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90 — Tomboy at Tavistock: Ellie’s Desistance Story
Episode 907th October 2022 • Gender: A Wider Lens Podcast • Stella O'Malley & Sasha Ayad
00:00:00 01:25:50

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Ellie was a gender nonconforming 90s kid in the UK. She became a patient of what came to be the Gender Identity Development Services (GIDS) at Tavistock. She was seen at the time by Dr. DiCeglie, a child and adolescent psychiatrist, and the GIDS founder. Ellie describes her psychological treatment with him and her decision, early on in life, that medicalization simply was not an option. She tells us about her family life and coming to terms with being gay in her teens. Ellie is now married to her wife and living happily. But she also talks about gender dysphoria being something she, and many lesbians, simply learn to live with. She offers some fascinating insights about the way technology is used, and social media, in particular, can mimic a kind of schizophrenia experience, with too many competing voices and opinions influencing the minds of teens today. She tells us about being featured in a BBC2 children’s program as a kid, and you can see the YouTube video of this segment in the show notes. We also discuss the book Hannah Barnes has written, soon to be published, for which Ellie was interviewed. If you’ve ever wondered about the desistance literature and hoped to tie a more human, personal story to the statistics, then you’re going to appreciate this discussion with Ellie.

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Extended Notes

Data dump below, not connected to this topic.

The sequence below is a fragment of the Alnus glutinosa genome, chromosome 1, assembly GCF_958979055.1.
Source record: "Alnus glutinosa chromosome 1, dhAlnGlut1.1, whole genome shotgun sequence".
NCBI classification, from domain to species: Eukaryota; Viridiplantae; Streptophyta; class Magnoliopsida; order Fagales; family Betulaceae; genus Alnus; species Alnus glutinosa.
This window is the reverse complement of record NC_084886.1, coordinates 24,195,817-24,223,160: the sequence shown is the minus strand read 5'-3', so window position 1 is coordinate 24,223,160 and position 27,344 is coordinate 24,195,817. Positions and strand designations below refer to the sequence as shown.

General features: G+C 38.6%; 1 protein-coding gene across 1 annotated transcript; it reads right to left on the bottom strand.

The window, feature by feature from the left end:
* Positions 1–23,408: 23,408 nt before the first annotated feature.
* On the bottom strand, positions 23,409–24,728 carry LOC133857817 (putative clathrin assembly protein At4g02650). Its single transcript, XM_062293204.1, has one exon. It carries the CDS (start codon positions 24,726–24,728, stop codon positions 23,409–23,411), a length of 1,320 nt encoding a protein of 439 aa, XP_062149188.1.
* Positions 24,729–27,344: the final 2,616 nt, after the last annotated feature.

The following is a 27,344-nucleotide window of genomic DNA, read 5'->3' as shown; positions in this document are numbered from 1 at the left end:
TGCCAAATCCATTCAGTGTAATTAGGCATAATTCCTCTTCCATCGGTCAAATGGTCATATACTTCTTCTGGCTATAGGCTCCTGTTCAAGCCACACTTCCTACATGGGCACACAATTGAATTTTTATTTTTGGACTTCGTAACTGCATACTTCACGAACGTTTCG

• From as early as two years old, Ellie rejected dress clothes.
  • Ellie has a theory that her sister’s ability to get attention played a part in her gender dysphoria.
  • Ellie thought life would be easier if she was a boy and only hung out with boys.
  • Why does being a boy or a girl matter?
  • Ellie’s mother was a nurse who was treated for a genital condition (DSD) when she was born.
  • Ellie’s mother took her to GIDS at Tavistock to treat her gender dysphoria.
  • DSD is caused by a recessive gene.
  • Ellie’s parents were freely naked in the house and on vacation at nudist beaches.
  • When approached with the idea, Ellie thought of medicalization and surgery as a ridiculous option.
  • Ellie was treated by the doctor who founded GIDS at Tavistock.
  • Some doctors are in the business for status.
  • Entering puberty Ellie did have one influential female friend.
  • Ellie’s doctor provided a Watchful Waiting period.
  • Buffy the Vampire Slayer offered Ellie a glimpse into the idea that women could be superheroes and embody their power.
  • Everyone naturally has a relationship with their gender.
  • The thing, Ellie says, she desired from masculinity is to have height. Surgery couldn’t provide that.
  • Gender dysphoria is not static. It is constantly changing.
  • Ellie had unrequited crushes on straight girls but her first sexual encounters were with men because that is who approached her.
  • Romantically Ellie is interested in women, physically she considers herself bisexual.
  • Ellie considers social media to be a drug.
  • Ellie was interviewed extensively for Hannah Brown’s upcoming book about the Tavistock Clinic.

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